Saturday, July 6, 2013

The Rubber Roof

The roof is on!


It's not the most fabulous looking thing, but hey, it's not like anyone can see up there. As long as it keeps the water out, we are happy. You couldn't say that to us yesterday around 1230pm, but we can say it now- haha.

So we decided that we would do just one job on Independence Day and then let ourselves relax the rest of the holiday. We got up bright and early to review videos and online instructions on installing rubber roof membranes. It all looked pretty straightforward and quick. Armed with the know-how, we headed over to the site. We immediately took the tarp off the roof to give it some time to air dry. There must have been a hole in the tarp, because there were a couple damp areas.

A damp roof sheathing is not a surface you want to apply adhesive to, so we had to wait and let the steadily rising morning heat do its work. Since we were stuck waiting around for that, we took the opportunity to de-nail all of our barn boards being careful to collect all of the super old square nails. We may try to use them in our flooring application, but we may not have enough. We shall see.

We then sorted the wood into piles of different widths. We need to make sure that whatever the width of a particular board is...that we have about 16 ft at that particular width (the length of the house) so the flooring install will be clean and smooth. We're looking forward to having floor boards of varying widths, we think it adds character.
Now we just need to locate a company that can plane the boards for us.

By the time we finished de-nailing and sorting, the roof had dried. We started out by hauling the rubber membrane up to the roof and rolling it out. It needs to "relax" for about 20-30 minutes to let all the wrinkles and folds come out. We then carried up the 5 gallon bucket of adhesive (yes, way more than we needed, but they did not have smaller sizes...grr). We folded the rubber back half way and I began rolling on the adhesive. The product labels say to allow about 20 minutes for it to become tacky. That's not how it worked for us... I was still rolling the last 12 inch strip of space and the far corners looked to be comepletely dry! It was getting tacky in about 3 minutes! ACK!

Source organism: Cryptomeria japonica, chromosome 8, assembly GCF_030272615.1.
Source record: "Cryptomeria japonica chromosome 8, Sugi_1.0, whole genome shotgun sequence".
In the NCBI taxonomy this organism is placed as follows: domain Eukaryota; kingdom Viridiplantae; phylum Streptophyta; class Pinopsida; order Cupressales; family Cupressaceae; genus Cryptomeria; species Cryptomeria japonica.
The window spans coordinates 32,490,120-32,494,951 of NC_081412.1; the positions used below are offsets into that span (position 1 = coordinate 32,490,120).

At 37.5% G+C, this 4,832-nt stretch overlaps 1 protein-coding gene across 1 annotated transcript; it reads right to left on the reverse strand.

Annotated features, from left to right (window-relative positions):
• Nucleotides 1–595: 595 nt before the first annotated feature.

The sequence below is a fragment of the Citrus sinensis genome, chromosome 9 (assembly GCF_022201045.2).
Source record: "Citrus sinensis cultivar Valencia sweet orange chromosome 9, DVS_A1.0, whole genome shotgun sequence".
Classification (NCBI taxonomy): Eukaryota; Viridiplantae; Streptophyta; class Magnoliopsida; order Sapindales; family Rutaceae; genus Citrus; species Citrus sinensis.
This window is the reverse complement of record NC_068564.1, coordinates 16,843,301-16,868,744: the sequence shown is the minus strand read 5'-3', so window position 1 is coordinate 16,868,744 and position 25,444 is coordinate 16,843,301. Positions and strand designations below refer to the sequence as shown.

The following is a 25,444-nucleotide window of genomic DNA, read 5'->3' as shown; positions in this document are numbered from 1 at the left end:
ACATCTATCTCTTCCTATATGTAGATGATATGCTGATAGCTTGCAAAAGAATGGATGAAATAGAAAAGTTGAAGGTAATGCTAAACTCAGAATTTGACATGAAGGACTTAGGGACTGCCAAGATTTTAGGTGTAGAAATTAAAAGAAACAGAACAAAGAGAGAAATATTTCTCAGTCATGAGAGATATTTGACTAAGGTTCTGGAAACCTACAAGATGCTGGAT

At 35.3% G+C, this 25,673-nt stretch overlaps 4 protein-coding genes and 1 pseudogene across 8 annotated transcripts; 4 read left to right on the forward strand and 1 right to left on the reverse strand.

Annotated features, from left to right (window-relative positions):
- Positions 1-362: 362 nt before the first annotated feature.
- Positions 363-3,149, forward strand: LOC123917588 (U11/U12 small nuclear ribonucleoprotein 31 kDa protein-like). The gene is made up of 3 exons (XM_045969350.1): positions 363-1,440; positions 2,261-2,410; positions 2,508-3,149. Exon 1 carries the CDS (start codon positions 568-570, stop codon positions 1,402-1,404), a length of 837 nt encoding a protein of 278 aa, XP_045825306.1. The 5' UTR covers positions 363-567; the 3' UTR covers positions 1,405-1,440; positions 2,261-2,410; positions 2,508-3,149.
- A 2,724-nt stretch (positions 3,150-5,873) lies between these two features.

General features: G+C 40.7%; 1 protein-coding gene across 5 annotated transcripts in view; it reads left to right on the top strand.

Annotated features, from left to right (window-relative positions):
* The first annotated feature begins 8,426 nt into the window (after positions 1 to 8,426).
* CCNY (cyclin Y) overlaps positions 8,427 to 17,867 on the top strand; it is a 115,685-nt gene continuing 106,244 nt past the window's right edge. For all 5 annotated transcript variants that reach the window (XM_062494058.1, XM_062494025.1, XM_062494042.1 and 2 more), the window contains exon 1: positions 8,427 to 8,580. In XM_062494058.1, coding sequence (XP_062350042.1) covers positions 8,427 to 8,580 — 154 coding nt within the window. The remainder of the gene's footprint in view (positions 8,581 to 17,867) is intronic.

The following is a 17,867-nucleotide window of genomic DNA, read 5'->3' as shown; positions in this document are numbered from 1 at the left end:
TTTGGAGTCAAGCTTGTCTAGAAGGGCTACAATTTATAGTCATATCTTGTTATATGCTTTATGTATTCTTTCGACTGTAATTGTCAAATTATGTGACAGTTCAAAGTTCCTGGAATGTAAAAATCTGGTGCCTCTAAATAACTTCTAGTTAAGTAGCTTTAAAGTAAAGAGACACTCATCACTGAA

I think the 99 degree weather may have had something to do with that. So I quickly tried to re-apply in the drier areas and we started the rolling out of the rubber. It was definitely awkward, and we are not professionals by any means- so that seamless super easy application that we witnessed on the video is NOT how it went. The rubber appeared to go down flat and smooth, but then bubbles seemed to appear out of nowhere. We tried brushing them out- with very little success. The adhesive dried too fast. When we did the second half of the roof; we applied the adhesive quickly and only waited a minute or two before rolling out the rest of the rubber. Even more bubbles on this side...

We both definitly had a 10 solid minutes of serious peeving about the bubbles. We were upset that we did not get the perfectly smooth results we saw in the video. I was ranting about how it sucked that I'm not Cinderella, and I can't just gently loft a blanket into the air, sing a lovely song, and have my feathered friends escort the blanket perfectly down into place without a single wrinkle or bump. Instead, I had a big black, stinky, heavy tarp thing that I spent most of the time tripping over and swearing at- with no feathered friends to be found. Haha

After a solid rant session with one another, we started to come around. We stopped, took some deep breaths, and forced ourselves to point out the positives and the realities.

1) The rubber is one solid piece, so despite the bubbles, there are no seams- it is still water tight. So IT'S STILL A ROOF.
2) We are not professionals, and we were silly to think the roof would glide on like in the video. (Why would anyone show a video where the product does not perform flawlessly? DUH.)
3) Everything up to this point has gone incredibly well. We were probably due for a challenge like this.